Our binoculars lingered long on a Coot as we scanned the bird-jamboree at Baikka Beel from the rooftop of its modest Interpretation Centre. That Coot stood alone in shallow water near the high ground recently vacated by squatters. The other Coots were busy diving to feed on the underwater plants.
The early hours of a cool day should be a good time for Coots to go for their breakfast laid at the bottom of Baikka Beel. We did not know why, on a fine morning like that a Coot should forsake the diving flock and sulk alone on the bank. We were worried that the lonely Coot was indisposed and too weak to dive.
But we were wrong. The Coot with keen red eyes looked happily around, shook its rounded wings vigorously and lowered its curvaceous neck to launch a long session of preening. The bird was obviously strong and keen on its upkeep after slugging an ample breakfast ahead of the others still working for food.
The Coot takes a small leap to dive with force when it needs to go deep to fetch food. Usually, Coots do not stay long underwater; instead, they dive again and again to get enough food. The repeated dives keep the Coots well-fed and the water oxygenated. A beel with flocks of Coots is, therefore, a healthy place.
Usually, we see Coots floating in flocks and rarely find one standing alone on the bank. Water is a relatively safer place than the shore for the Coots, especially in Bangladesh. Water keeps the crowd of people and their dogs, cats, etcetera, at bay. Moreover, in water, the Coot can also dive to thwart aerial attacks from Harriers.
A Coot can run away from danger in water; but not on the ground. It has learnt to run only on water. With a heavy body and two short wings, the Coot has to undertake an extended take-off run to be airborne. With its lobed feet, the Coot can sprint on the water very well; but not at all on any hard surface.
A flock of Coots sprinting on water is not a rare spectacle at Baikka Beel and many other water bodies of Bangladesh. Running is the fastest way the Coots can move from one part of a beel to another. In all probability the Coots' astounding ability to run on water would make even Lord Jesus envious.
The Coot appears to struggle to be airborne after its prolonged sprint on the water. But once in the air, it seems to fly on without much of a sweat. Its large lobed feet extend beyond the tiny tail and act as its aerial control gears. The Coot, however, has to flap its wings continuously to keep its bulky body up in the air.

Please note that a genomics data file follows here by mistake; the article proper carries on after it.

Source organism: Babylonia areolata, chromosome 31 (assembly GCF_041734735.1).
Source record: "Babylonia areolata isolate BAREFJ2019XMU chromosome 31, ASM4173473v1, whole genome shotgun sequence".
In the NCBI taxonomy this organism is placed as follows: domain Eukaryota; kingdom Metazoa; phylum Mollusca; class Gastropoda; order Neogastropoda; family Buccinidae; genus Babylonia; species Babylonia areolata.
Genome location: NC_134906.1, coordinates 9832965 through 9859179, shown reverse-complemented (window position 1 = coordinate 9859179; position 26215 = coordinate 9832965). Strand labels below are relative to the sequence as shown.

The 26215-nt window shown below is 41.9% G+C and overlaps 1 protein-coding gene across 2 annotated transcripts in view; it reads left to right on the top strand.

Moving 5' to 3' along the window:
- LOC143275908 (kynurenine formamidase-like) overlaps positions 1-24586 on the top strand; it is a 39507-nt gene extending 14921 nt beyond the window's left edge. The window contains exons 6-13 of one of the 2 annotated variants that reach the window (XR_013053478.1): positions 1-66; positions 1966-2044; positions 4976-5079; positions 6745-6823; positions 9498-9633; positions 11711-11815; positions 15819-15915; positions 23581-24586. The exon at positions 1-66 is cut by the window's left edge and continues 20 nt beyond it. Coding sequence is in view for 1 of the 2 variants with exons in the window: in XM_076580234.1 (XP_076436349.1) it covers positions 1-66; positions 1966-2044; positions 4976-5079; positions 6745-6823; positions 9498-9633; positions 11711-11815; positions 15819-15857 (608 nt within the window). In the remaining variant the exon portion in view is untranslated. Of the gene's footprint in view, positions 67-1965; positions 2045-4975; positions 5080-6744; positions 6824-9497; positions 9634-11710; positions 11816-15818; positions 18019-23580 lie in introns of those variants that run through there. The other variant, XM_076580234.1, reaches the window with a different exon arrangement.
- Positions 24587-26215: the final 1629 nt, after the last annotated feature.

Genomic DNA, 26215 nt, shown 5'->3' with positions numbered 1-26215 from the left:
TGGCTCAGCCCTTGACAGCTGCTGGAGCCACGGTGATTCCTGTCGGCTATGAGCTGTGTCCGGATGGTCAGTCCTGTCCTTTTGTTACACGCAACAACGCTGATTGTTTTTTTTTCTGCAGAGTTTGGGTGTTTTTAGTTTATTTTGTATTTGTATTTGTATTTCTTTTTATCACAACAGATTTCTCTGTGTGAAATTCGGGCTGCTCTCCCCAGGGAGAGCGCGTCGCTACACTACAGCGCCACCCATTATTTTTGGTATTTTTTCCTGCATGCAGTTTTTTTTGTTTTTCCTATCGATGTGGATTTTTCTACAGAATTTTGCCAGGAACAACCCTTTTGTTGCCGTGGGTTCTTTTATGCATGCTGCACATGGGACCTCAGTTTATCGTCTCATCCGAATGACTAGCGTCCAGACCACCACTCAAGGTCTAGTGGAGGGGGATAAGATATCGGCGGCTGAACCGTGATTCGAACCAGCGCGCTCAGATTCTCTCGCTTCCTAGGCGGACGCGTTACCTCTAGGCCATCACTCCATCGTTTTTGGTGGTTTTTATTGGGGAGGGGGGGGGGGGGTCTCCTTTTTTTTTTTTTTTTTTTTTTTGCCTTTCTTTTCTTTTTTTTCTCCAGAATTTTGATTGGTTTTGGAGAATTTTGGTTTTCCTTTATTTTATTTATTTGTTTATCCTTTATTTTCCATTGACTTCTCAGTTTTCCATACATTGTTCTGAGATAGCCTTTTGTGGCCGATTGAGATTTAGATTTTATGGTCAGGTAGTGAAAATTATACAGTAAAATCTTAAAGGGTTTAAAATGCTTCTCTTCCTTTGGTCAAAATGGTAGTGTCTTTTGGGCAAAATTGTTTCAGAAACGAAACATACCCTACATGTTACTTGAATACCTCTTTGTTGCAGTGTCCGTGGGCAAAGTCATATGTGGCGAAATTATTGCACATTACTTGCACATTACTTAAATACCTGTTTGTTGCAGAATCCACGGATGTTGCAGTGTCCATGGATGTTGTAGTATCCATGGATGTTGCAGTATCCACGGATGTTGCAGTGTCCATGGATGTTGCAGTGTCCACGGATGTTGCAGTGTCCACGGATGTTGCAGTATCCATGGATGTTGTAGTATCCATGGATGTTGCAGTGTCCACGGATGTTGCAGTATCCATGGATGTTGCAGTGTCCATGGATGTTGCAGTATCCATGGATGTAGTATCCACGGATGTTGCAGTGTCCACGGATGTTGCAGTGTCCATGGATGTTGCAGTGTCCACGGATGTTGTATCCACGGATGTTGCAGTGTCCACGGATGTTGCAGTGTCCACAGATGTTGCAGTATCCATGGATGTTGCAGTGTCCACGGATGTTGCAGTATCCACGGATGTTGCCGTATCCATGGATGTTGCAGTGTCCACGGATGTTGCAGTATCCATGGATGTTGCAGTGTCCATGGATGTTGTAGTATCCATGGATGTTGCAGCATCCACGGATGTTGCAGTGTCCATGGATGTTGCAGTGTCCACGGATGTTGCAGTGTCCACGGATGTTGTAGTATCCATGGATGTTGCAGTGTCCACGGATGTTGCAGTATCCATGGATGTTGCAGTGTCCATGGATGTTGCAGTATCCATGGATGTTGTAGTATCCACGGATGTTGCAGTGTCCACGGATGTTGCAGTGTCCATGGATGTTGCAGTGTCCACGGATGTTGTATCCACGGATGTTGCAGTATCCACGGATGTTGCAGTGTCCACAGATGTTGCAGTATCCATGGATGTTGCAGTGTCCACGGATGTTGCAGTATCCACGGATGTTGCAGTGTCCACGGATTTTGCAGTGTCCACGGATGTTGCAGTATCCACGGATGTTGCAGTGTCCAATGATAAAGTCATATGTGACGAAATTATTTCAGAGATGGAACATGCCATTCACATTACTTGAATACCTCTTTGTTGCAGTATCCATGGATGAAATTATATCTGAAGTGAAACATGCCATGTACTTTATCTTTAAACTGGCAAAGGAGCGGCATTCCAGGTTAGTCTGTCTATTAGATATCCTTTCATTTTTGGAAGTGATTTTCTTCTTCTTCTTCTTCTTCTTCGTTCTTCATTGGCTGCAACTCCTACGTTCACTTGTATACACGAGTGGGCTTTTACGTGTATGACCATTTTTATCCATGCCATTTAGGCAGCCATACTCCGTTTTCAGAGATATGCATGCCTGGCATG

That does not at all mean that the Coots are afraid of long-distance migration. From their breeding grounds in northern Asia and Europe, they fly to Bangladesh and many wetlands of southern Asia and Europe as well as Africa in winter. They have also managed to colonise New Zealand recently.
In Bangla the Coot was once called 'Jal-Kukkut' meaning 'water-chicken'; seemingly, after the ancient Vedic word 'Kukkut', which meant 'chicken'. We do not know if the Coot's name 'Coote' in Old English and 'Coet' in German were mere copies of the word 'Kukkut'. After all, the Vedas were not copyrighted.
The Coot has very different names in the Indian languages today. For example, the Coot is called Dasari, Aari and Aad in Hindi, Urdu and Gujarati, respectively. The people of Bangladesh today simply call the bird 'Kut' by shortening the Jal-Kukkut of the olden days. Quite usefully, it sounds no different from English 'Coot'.
We also do not know how on earth 'Coot' became the surname of respectable families in the ancient Anglo-Saxon culture of Britain. We know that the surname Coot did mean 'Coot the bird' since the Coats of Arms of those families invariably depicted a few robust Coots standing boldly or flying vigorously.
'Bald as a coot' is by far the most widely used English phrase connected with this bird. The white frontal shield covering part of the Coot's head can be seen as a bald patch. The fifteenth-century English lyrical poet John Lydgate was the originator of the phrase. His five-volume tome titled 'Chronicle of Troy' had the following enduring line:
'And yet he was as bald as is a coote.'
Coot does not always connote something powerful and respectable, especially in the USA. Slangs like 'a silly coot', 'drunk as a coot' and 'crazy as a coot' are common among the 'English' speaking people of the new world. The plethora of those slang terms is explained by the fact that most of the ten species of Coots of the world live in the Americas.
We have only a single species of Coot which is appropriately called the Common Coot. It had been very common here. Tens of thousands of Coots were counted every January by teams surveying water-birds in Bangladesh. Another five decades before the number must have been hundreds of thousands.
The Coots are still living in the wetlands of Bangladesh in winter; but their number is dwindling. In the rivers and the Padma-Jamuna estuary, their numbers have been falling precipitously. Instead of a thousand we are now quite content to see a hundred Coots in a sanctuary like Baikka Beel.
Only a few beels in the haors of northeast Bangladesh are where we can still see a few larger flocks of Coots. Even there, the decline in their population has been noted. That is not at all a very happy state of affairs. It will be a sad day when the Common Coot can be found in four continents but not in Bangladesh.
Enam Ul Haque is the Chairman of WildTeam. First Published in The Business Standard.
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